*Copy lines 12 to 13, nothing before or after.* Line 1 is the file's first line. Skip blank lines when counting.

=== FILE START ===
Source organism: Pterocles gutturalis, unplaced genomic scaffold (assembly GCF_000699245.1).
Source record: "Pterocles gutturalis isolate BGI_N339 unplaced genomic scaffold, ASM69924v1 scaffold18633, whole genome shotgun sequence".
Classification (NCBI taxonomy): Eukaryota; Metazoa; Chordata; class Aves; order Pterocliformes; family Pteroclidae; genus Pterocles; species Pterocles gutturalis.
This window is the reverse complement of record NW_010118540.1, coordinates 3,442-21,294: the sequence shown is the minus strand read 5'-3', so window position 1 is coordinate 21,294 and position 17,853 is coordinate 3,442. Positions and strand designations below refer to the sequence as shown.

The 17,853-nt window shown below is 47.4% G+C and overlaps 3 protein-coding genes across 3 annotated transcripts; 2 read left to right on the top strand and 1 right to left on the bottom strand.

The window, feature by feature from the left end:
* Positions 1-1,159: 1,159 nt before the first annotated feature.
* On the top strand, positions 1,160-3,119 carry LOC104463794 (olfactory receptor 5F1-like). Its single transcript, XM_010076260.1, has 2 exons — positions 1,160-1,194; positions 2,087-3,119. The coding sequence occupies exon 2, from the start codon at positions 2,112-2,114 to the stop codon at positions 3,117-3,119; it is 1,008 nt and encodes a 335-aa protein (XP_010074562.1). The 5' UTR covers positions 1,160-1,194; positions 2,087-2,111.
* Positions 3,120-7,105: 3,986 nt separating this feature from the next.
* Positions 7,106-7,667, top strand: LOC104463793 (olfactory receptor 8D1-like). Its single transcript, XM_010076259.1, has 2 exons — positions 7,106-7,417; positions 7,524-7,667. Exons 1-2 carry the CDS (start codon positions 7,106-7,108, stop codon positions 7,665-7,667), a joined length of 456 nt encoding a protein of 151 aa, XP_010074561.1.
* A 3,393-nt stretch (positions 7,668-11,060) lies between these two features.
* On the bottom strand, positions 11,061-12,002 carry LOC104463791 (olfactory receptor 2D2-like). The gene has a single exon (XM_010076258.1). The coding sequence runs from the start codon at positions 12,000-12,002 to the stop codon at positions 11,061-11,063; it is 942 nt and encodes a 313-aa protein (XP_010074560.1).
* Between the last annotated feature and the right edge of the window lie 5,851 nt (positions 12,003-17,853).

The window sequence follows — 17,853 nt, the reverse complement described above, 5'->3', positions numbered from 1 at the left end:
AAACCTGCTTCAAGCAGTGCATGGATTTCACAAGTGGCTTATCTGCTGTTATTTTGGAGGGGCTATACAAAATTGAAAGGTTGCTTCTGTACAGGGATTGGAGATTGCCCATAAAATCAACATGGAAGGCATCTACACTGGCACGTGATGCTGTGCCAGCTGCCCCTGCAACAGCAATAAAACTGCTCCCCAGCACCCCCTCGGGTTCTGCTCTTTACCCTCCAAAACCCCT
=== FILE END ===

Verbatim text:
* On the bottom strand, positions 11,061-12,002 carry LOC104463791 (olfactory receptor 2D2-like). The gene has a single exon (XM_010076258.1). The coding sequence runs from the start codon at positions 12,000-12,002 to the stop codon at positions 11,061-11,063; it is 942 nt and encodes a 313-aa protein (XP_010074560.1).
* Between the last annotated feature and the right edge of the window lie 5,851 nt (positions 12,003-17,853).